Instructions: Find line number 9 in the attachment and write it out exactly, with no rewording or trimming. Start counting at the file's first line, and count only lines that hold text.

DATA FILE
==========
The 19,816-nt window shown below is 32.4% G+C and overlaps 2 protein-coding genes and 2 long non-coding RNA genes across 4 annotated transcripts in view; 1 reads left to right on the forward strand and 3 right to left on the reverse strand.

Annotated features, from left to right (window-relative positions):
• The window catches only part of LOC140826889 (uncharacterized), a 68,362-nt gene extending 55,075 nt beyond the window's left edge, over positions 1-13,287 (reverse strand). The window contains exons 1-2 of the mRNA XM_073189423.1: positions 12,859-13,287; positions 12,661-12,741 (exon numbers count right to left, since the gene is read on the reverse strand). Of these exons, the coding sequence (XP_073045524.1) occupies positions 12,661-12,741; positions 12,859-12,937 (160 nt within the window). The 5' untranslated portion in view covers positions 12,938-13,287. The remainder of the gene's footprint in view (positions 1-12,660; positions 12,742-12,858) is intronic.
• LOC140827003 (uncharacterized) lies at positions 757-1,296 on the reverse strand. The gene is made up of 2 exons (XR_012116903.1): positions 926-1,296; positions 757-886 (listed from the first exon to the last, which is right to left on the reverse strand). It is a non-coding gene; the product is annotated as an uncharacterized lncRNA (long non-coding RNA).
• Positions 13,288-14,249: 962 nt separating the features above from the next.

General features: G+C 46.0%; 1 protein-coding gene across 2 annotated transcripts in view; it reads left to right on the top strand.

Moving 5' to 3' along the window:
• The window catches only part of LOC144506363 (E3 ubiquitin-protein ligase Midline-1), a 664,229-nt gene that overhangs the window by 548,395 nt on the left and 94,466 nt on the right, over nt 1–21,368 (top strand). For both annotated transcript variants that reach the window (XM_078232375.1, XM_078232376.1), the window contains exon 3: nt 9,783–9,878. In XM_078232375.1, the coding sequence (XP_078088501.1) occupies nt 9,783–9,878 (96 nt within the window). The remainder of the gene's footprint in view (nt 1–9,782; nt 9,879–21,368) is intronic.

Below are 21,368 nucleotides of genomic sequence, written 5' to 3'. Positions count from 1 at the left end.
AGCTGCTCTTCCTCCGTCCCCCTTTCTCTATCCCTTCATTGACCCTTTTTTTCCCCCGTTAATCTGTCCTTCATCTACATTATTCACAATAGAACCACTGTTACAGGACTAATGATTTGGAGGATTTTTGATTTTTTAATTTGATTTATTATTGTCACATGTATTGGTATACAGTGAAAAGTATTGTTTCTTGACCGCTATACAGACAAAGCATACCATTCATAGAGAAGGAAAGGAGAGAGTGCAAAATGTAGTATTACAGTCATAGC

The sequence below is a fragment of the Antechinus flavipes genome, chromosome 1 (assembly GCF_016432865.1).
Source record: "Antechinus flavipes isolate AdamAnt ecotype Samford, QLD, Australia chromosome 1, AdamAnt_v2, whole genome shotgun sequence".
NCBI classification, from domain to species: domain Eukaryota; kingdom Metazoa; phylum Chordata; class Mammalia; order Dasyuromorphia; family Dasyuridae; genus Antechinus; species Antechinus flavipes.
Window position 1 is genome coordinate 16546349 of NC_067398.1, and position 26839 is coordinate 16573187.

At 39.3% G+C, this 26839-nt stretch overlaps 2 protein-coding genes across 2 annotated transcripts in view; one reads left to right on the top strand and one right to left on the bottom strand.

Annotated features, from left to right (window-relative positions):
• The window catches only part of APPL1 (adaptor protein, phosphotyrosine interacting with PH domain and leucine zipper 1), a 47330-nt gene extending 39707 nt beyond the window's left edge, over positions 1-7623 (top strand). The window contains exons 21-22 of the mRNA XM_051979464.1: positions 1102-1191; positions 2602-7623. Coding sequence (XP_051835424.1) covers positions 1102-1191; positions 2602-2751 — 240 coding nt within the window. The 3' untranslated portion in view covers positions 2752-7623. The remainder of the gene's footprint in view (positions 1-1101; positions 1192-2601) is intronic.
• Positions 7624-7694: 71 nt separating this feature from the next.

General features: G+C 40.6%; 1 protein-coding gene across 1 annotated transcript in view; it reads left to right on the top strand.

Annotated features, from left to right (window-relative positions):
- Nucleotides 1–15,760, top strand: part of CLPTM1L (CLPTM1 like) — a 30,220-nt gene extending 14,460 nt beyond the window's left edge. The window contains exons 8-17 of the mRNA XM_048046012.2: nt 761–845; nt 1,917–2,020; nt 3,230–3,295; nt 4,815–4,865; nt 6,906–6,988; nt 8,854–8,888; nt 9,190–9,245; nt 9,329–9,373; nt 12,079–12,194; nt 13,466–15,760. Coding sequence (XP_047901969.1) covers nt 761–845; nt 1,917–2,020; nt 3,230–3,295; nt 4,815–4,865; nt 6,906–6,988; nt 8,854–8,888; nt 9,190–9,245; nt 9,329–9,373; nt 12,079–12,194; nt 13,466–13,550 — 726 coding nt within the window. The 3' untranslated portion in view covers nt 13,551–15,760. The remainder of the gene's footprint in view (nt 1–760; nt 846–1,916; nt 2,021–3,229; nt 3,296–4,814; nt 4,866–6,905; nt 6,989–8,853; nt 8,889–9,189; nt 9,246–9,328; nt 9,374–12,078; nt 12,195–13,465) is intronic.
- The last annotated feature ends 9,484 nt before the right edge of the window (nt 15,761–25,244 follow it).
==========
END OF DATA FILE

Below are 21,368 nucleotides of genomic sequence, written 5' to 3'. Positions count from 1 at the left end.